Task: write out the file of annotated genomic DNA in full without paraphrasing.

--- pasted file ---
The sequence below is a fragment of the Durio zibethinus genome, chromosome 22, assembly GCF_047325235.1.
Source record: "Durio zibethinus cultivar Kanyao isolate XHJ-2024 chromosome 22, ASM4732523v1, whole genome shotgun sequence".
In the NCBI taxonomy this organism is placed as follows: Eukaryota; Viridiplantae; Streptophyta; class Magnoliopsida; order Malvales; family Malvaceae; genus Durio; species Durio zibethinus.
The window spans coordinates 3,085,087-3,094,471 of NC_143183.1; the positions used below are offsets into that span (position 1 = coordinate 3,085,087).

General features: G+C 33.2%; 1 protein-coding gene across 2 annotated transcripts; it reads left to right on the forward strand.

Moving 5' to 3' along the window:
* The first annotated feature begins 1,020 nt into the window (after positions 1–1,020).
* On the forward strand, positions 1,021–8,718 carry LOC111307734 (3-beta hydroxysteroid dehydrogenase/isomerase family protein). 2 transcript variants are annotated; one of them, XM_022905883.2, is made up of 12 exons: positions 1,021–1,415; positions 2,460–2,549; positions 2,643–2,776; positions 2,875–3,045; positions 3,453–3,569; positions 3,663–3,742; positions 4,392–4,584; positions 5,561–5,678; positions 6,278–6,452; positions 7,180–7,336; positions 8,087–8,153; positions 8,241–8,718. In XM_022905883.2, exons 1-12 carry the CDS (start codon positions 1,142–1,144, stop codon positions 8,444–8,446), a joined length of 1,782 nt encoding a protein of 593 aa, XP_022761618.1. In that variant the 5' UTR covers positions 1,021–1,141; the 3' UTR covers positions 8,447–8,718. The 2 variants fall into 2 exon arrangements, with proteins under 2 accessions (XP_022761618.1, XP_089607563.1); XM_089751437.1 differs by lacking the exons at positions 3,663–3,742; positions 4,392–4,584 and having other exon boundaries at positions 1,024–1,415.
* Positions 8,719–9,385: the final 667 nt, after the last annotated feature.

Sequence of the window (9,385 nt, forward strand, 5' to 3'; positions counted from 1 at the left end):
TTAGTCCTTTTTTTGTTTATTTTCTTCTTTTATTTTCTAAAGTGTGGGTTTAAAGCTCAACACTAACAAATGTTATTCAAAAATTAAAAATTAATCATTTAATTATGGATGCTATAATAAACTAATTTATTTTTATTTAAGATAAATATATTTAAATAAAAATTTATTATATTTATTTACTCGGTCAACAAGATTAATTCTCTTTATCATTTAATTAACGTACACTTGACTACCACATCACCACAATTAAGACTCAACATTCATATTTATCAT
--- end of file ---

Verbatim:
The sequence below is a fragment of the Durio zibethinus genome, chromosome 22, assembly GCF_047325235.1.
Source record: "Durio zibethinus cultivar Kanyao isolate XHJ-2024 chromosome 22, ASM4732523v1, whole genome shotgun sequence".
In the NCBI taxonomy this organism is placed as follows: Eukaryota; Viridiplantae; Streptophyta; class Magnoliopsida; order Malvales; family Malvaceae; genus Durio; species Durio zibethinus.
The window spans coordinates 3,085,087-3,094,471 of NC_143183.1; the positions used below are offsets into that span (position 1 = coordinate 3,085,087).

General features: G+C 33.2%; 1 protein-coding gene across 2 annotated transcripts; it reads left to right on the forward strand.

Moving 5' to 3' along the window:
* The first annotated feature begins 1,020 nt into the window (after positions 1–1,020).
* On the forward strand, positions 1,021–8,718 carry LOC111307734 (3-beta hydroxysteroid dehydrogenase/isomerase family protein). 2 transcript variants are annotated; one of them, XM_022905883.2, is made up of 12 exons: positions 1,021–1,415; positions 2,460–2,549; positions 2,643–2,776; positions 2,875–3,045; positions 3,453–3,569; positions 3,663–3,742; positions 4,392–4,584; positions 5,561–5,678; positions 6,278–6,452; positions 7,180–7,336; positions 8,087–8,153; positions 8,241–8,718. In XM_022905883.2, exons 1-12 carry the CDS (start codon positions 1,142–1,144, stop codon positions 8,444–8,446), a joined length of 1,782 nt encoding a protein of 593 aa, XP_022761618.1. In that variant the 5' UTR covers positions 1,021–1,141; the 3' UTR covers positions 8,447–8,718. The 2 variants fall into 2 exon arrangements, with proteins under 2 accessions (XP_022761618.1, XP_089607563.1); XM_089751437.1 differs by lacking the exons at positions 3,663–3,742; positions 4,392–4,584 and having other exon boundaries at positions 1,024–1,415.
* Positions 8,719–9,385: the final 667 nt, after the last annotated feature.

Sequence of the window (9,385 nt, forward strand, 5' to 3'; positions counted from 1 at the left end):
TTAGTCCTTTTTTTGTTTATTTTCTTCTTTTATTTTCTAAAGTGTGGGTTTAAAGCTCAACACTAACAAATGTTATTCAAAAATTAAAAATTAATCATTTAATTATGGATGCTATAATAAACTAATTTATTTTTATTTAAGATAAATATATTTAAATAAAAATTTATTATATTTATTTACTCGGTCAACAAGATTAATTCTCTTTATCATTTAATTAACGTACACTTGACTACCACATCACCACAATTAAGACTCAACATTCATATTTATCAT